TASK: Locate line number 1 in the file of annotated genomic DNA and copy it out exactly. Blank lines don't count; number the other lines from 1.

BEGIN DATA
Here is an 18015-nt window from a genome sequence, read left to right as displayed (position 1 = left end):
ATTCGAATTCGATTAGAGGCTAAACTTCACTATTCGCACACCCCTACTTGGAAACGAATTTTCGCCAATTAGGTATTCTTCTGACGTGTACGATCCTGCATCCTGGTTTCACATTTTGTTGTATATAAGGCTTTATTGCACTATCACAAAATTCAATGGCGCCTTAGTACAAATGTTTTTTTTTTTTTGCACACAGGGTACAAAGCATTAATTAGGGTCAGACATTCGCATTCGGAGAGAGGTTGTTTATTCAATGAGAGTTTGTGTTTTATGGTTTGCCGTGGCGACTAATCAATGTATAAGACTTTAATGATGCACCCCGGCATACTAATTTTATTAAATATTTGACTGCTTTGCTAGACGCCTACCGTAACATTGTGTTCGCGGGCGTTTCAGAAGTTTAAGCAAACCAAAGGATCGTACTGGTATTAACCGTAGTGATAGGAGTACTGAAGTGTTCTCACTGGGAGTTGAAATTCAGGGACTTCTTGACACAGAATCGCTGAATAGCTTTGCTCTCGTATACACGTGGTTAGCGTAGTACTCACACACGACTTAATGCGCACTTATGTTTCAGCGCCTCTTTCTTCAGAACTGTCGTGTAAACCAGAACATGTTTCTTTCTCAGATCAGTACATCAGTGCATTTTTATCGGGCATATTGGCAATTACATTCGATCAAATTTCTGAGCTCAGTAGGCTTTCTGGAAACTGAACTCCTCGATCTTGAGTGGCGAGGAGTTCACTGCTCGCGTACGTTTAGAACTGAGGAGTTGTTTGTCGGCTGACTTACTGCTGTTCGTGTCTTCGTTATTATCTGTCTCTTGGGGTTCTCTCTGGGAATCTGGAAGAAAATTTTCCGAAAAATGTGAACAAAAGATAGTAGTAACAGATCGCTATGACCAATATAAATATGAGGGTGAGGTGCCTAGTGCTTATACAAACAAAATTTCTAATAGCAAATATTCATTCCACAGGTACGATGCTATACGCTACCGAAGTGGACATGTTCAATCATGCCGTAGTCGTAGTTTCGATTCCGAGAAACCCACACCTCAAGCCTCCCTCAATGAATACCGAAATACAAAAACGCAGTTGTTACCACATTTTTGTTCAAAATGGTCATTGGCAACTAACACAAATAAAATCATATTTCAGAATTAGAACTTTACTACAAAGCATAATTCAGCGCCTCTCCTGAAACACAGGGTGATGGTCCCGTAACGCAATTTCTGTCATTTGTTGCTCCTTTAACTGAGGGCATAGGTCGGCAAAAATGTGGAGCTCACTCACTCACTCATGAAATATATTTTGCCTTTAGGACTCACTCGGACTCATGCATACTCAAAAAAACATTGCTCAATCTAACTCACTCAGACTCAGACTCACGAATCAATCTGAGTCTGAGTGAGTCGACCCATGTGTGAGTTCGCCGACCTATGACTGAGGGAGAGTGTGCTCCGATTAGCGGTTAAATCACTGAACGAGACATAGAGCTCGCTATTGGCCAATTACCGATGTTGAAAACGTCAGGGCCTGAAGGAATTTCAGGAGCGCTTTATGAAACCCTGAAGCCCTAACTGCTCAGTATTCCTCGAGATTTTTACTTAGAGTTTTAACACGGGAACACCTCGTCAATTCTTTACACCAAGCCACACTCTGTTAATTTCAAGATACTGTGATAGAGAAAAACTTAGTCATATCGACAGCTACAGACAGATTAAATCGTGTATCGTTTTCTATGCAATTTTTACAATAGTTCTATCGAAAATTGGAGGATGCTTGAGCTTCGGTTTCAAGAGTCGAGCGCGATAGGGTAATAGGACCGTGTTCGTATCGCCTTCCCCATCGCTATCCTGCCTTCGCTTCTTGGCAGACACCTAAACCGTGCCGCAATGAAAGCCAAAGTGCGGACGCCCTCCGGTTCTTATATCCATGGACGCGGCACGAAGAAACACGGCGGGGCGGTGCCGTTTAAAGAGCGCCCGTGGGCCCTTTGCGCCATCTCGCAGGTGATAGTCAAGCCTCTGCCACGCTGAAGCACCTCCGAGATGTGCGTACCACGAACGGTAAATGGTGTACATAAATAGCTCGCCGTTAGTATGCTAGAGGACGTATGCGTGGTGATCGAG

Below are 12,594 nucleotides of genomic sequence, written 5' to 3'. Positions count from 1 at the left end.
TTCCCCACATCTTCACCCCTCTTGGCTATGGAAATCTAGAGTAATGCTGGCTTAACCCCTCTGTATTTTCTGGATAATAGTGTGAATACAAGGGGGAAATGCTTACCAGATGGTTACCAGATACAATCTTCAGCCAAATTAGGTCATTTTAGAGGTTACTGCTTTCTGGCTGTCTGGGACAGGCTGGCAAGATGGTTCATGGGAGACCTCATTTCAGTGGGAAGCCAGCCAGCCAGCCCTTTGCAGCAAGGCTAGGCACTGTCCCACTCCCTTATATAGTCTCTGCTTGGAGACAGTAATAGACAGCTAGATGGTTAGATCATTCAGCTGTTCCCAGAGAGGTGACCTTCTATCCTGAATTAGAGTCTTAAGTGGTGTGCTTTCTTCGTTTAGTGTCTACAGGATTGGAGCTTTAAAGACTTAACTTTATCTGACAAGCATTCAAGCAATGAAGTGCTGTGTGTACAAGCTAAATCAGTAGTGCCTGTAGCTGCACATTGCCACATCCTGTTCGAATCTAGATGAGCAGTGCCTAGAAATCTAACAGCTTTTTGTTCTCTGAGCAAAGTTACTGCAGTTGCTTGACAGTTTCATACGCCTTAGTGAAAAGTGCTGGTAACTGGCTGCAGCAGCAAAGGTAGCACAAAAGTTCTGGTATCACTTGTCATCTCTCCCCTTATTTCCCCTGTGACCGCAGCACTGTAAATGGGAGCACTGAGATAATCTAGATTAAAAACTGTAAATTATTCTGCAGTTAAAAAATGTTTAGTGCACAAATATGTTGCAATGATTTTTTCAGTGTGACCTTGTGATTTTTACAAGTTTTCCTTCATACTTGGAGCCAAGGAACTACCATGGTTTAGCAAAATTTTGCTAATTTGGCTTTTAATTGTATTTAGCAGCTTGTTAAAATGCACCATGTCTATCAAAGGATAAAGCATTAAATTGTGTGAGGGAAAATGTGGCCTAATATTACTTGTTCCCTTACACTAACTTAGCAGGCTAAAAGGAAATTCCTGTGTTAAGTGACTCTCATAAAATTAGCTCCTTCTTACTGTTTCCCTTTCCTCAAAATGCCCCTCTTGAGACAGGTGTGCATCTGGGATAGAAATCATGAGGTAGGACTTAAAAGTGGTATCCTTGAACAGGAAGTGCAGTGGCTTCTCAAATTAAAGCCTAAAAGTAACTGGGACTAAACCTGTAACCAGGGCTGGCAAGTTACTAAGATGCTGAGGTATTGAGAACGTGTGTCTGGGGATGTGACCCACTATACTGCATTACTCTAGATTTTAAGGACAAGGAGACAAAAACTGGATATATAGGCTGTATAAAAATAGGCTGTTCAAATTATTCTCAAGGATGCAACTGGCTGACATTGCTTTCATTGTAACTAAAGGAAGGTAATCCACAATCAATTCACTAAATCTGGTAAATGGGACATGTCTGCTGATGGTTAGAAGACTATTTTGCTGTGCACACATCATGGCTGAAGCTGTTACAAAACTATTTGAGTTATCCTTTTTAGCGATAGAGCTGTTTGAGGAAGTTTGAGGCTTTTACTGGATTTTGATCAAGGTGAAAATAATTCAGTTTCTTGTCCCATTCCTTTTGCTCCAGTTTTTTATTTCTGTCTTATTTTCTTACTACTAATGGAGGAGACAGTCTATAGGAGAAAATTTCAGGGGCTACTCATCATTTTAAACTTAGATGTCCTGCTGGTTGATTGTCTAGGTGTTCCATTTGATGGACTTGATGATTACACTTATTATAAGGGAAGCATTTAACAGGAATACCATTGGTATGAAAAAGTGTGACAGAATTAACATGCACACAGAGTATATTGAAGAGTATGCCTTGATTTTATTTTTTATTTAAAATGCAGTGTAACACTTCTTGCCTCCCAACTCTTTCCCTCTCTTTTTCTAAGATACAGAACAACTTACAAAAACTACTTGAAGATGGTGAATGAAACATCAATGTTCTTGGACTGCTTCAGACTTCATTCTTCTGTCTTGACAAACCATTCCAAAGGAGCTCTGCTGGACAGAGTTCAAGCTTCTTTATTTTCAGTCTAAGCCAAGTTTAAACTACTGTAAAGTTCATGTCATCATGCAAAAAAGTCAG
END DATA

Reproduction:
Here is an 18015-nt window from a genome sequence, read left to right as displayed (position 1 = left end):